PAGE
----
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By Shane Lasley
Mining News 

Graphite One-enhanced fire suppressant

Tests shows potential of military-grade fire suppressing foam Metal Tech News – February 19, 2022


Last updated 2/19/2022 at 6:27am

Graphite One technology fire suppressant retardant environmentally sound clean

Graphite One Inc.

A fire suppression foam with Graphite Creek deposit material formulated into a pigment component is being tested at the U.S. Navy's Naval Air Weapons Station China Lake.

Graphite One Inc. Feb. 15 reports that a more environmentally sound fire suppressing foam enhanced with advanced graphite material from its Graphite Creek deposit in western Alaska shows the potential to meet the United States' military firefighting standards.

"While Graphite One's primary focus remains the production of lithium-ion battery anode grade material, our foam fire suppressant work is a prime example of the advanced graphite material opportunities in markets outside of the renewable energy sector," said Graphite One President and CEO Anthony Huston.

Following up on previous work carried out at the U.S. Navy's Naval Air Weapons Station China Lake in California, a composite blend of material from Graphite One's Graphite Creek deposit was formulated into a pigment component of an innovative biodegradable fire retardant foam, intended to replace the current Military Specification (MilSpec) aqueous film-forming foams.

Results of the tests carried out at the U.S. Navy's Fire Science and Technology Office, Combustion Sciences & Propulsion Branch at China Lake indicate that this graphite-enhanced foam can extinguish Class B fires and therefore could meet the firefighting standards defined in the MilSpec.

Following the tests at China Lake, Graphite One's foam fire suppressant material was submitted to the Strategic Environmental Research and Development Program; a Pentagon program carried out in partnership with the U.S. Department of Energy and Environmental Protection Agency. The Naval Research Laboratory requested additional Graphite One material for further evaluation.

This comes at a time when the 2020 National Defense Authorization Act has ordered that aqueous film-forming foams must be phased out of use by October 2024 due to the dangers the material poses to the environment and human health.

"Until now, there has been no viable solution to AFFF chemistry that is environmentally-benign," said Huston, "which makes the potential of fluorine-free formulations containing expandable graphite from Graphite One such a promising alternative."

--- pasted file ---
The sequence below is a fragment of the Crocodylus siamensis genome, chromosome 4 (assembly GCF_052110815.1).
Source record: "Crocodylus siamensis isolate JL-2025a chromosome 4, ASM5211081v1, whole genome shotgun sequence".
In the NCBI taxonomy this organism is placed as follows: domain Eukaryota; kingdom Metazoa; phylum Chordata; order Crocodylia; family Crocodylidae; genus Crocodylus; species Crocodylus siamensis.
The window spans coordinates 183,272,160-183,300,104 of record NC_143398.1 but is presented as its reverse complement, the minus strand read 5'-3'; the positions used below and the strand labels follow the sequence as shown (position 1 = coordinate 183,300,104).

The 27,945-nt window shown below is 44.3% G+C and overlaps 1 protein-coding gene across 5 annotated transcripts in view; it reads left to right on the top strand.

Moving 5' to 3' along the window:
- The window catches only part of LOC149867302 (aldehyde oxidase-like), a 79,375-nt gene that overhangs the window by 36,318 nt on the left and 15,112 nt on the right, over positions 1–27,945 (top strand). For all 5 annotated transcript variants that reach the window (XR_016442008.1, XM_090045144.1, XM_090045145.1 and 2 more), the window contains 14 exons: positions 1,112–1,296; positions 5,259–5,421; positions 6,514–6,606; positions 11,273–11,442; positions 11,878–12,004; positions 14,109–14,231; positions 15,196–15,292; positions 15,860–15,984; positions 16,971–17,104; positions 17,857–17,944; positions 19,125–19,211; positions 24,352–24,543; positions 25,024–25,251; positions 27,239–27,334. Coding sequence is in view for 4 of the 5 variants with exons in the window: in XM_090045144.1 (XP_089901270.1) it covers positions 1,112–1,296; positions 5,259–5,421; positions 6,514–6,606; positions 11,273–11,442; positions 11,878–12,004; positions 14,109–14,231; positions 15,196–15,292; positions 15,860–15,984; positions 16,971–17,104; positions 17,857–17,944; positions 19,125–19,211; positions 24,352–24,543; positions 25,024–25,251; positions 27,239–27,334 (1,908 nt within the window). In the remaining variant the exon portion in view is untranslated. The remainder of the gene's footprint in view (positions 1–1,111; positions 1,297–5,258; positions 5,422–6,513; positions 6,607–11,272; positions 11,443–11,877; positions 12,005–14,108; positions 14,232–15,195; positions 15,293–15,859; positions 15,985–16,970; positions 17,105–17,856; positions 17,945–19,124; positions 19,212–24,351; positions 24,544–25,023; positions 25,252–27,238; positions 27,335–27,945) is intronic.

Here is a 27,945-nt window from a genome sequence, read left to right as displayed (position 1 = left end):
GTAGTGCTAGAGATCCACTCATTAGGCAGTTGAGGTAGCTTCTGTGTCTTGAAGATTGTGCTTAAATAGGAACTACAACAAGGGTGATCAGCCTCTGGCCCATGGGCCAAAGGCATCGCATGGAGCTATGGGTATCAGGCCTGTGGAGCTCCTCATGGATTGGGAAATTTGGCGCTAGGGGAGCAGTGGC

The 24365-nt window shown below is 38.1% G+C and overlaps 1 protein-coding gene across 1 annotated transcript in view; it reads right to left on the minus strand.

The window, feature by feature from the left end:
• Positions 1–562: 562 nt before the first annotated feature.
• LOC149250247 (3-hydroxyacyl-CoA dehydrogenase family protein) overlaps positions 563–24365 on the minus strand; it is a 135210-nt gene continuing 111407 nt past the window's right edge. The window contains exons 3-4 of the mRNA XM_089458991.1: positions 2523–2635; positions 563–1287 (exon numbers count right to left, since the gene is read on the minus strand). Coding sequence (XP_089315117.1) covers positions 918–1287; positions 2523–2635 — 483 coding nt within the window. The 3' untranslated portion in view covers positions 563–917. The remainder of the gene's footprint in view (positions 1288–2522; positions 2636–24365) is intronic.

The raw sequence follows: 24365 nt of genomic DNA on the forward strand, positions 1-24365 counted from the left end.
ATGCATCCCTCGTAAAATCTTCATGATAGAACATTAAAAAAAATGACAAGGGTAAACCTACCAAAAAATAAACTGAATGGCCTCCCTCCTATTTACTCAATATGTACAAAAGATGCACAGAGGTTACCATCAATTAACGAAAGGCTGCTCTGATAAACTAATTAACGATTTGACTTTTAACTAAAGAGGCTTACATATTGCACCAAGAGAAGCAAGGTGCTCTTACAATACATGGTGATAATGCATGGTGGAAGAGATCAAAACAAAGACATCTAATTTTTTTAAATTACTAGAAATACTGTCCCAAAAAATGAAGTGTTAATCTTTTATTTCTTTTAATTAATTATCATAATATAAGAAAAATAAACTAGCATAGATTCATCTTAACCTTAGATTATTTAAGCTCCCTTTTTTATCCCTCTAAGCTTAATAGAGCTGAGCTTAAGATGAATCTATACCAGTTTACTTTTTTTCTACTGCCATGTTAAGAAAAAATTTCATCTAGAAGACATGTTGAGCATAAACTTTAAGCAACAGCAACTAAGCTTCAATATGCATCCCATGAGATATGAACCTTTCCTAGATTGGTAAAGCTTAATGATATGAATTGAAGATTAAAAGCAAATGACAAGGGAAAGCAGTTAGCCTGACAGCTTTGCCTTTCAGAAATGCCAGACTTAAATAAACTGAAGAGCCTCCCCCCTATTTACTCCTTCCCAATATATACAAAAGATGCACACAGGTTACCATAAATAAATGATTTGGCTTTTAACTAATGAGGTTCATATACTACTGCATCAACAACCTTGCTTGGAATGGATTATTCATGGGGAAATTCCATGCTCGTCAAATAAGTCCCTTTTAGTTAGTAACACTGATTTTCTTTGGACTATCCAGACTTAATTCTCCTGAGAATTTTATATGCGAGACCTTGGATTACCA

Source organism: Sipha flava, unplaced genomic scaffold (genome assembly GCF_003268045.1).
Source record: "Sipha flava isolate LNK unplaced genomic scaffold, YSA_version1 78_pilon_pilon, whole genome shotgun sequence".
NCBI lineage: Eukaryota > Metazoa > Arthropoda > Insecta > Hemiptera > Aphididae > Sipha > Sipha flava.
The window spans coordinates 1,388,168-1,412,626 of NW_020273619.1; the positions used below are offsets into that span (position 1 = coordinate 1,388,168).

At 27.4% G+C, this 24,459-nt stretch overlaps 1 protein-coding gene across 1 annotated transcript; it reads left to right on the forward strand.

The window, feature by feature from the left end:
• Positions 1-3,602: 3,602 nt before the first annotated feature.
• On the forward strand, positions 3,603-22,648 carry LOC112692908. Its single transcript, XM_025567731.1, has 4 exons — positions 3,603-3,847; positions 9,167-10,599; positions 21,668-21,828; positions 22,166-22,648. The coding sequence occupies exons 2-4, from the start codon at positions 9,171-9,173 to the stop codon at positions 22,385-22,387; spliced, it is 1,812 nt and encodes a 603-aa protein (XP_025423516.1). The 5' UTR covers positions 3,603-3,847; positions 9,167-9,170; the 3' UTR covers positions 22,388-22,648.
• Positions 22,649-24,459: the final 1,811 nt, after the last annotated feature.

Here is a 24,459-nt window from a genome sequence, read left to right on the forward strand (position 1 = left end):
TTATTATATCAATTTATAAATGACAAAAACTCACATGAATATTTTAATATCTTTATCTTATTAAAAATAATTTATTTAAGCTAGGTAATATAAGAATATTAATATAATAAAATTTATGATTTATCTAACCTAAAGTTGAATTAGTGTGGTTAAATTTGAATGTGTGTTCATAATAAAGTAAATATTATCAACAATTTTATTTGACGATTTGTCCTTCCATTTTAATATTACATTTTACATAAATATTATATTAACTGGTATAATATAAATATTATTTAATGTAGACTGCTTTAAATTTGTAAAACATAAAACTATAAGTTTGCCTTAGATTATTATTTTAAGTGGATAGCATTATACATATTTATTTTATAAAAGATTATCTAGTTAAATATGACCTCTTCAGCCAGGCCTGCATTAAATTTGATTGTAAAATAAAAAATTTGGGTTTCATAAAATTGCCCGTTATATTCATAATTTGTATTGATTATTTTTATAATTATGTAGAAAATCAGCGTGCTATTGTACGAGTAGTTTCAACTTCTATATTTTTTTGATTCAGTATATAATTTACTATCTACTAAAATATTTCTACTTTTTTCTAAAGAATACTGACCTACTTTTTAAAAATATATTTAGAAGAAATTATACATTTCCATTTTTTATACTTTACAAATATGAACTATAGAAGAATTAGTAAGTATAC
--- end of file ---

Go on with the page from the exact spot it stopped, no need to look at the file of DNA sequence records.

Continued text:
According to a recent report by ReportLinker, an AI-powered market intelligence platform, the global market for fire suppression systems and their related materials is expected to reach US$18.3 billion by 2026. This compounded annual growth rate of 4.4% is being driven by an increasing number of fire incidents, stricter fire safety regulations, and growth in the construction industry.

"New liquid foam fire suppressants are critical to saving lives and safeguarding the environment and we are honored by the interest shown in the company's material by the U.S. Navy and other U.S government departments and agencies," Huston added.

Developed by Graphite One's technology development partner, American Energy Technologies Company, the graphite-enhanced fire retardant is part of prefeasibility level studies being conducted for the Graphite Creek Mine project and an associated facility to upgrade the natural graphite into battery-ready spherical graphite and other advanced materials.

Graphite One technology fire suppressant retardant environmentally sound clean

Graphite One Inc.

The graphite-enhanced foam quickly extinguishes the fire.

The Graphite One prefeasibility study is expected to be published by the end of March.

EDITOR'S NOTE: This article was originally published in the February 18, 2022 edition of North of 60 Mining News, a sister publication to Metal Tech News that covers mining and mineral exploration in Alaska, Northern British Columbia, and the Canadian Territories.

Further details on the Graphite Creek project, Graphite One prefeasibility study, and advanced materials that could be produced from graphite mined at the western Alaska project can be read at Graphite One builds momentum into 2022 in the December 31, 2021 edition of North of 60 Mining News -

Author Bio

Shane Lasley, Metal Tech News

With more than 15 years of covering mining, Shane is renowned for his insights and and in-depth analysis of mining, mineral exploration and technology metals.

Email: [email protected]
Phone: 907-726-1095


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